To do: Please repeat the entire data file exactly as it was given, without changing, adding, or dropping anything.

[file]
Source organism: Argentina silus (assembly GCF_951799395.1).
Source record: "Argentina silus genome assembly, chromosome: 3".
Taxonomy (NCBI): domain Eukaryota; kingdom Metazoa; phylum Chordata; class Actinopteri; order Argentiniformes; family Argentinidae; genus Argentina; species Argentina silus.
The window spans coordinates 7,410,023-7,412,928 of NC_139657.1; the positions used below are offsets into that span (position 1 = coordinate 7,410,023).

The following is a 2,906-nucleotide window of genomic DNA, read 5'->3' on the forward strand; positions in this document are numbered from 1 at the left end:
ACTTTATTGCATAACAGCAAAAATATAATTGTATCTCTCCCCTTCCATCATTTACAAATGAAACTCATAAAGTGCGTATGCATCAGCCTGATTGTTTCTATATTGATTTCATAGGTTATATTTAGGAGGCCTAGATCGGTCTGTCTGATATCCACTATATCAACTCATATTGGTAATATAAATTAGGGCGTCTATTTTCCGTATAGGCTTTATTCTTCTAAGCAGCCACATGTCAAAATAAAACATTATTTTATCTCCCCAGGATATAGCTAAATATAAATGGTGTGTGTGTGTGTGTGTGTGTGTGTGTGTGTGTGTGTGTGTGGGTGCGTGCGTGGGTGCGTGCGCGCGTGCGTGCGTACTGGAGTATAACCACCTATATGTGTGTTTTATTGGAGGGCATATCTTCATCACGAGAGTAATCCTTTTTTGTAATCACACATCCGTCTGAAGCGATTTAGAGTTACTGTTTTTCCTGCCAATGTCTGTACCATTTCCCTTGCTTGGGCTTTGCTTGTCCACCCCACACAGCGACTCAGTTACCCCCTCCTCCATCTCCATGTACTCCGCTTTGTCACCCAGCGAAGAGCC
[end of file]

Source organism: Argentina silus (assembly GCF_951799395.1).
Source record: "Argentina silus genome assembly, chromosome: 3".
Taxonomy (NCBI): domain Eukaryota; kingdom Metazoa; phylum Chordata; class Actinopteri; order Argentiniformes; family Argentinidae; genus Argentina; species Argentina silus.
The window spans coordinates 7,410,023-7,412,928 of NC_139657.1; the positions used below are offsets into that span (position 1 = coordinate 7,410,023).

The following is a 2,906-nucleotide window of genomic DNA, read 5'->3' on the forward strand; positions in this document are numbered from 1 at the left end:
ACTTTATTGCATAACAGCAAAAATATAATTGTATCTCTCCCCTTCCATCATTTACAAATGAAACTCATAAAGTGCGTATGCATCAGCCTGATTGTTTCTATATTGATTTCATAGGTTATATTTAGGAGGCCTAGATCGGTCTGTCTGATATCCACTATATCAACTCATATTGGTAATATAAATTAGGGCGTCTATTTTCCGTATAGGCTTTATTCTTCTAAGCAGCCACATGTCAAAATAAAACATTATTTTATCTCCCCAGGATATAGCTAAATATAAATGGTGTGTGTGTGTGTGTGTGTGTGTGTGTGTGTGTGTGTGTGTGGGTGCGTGCGTGGGTGCGTGCGCGCGTGCGTGCGTACTGGAGTATAACCACCTATATGTGTGTTTTATTGGAGGGCATATCTTCATCACGAGAGTAATCCTTTTTTGTAATCACACATCCGTCTGAAGCGATTTAGAGTTACTGTTTTTCCTGCCAATGTCTGTACCATTTCCCTTGCTTGGGCTTTGCTTGTCCACCCCACACAGCGACTCAGTTACCCCCTCCTCCATCTCCATGTACTCCGCTTTGTCACCCAGCGAAGAGCC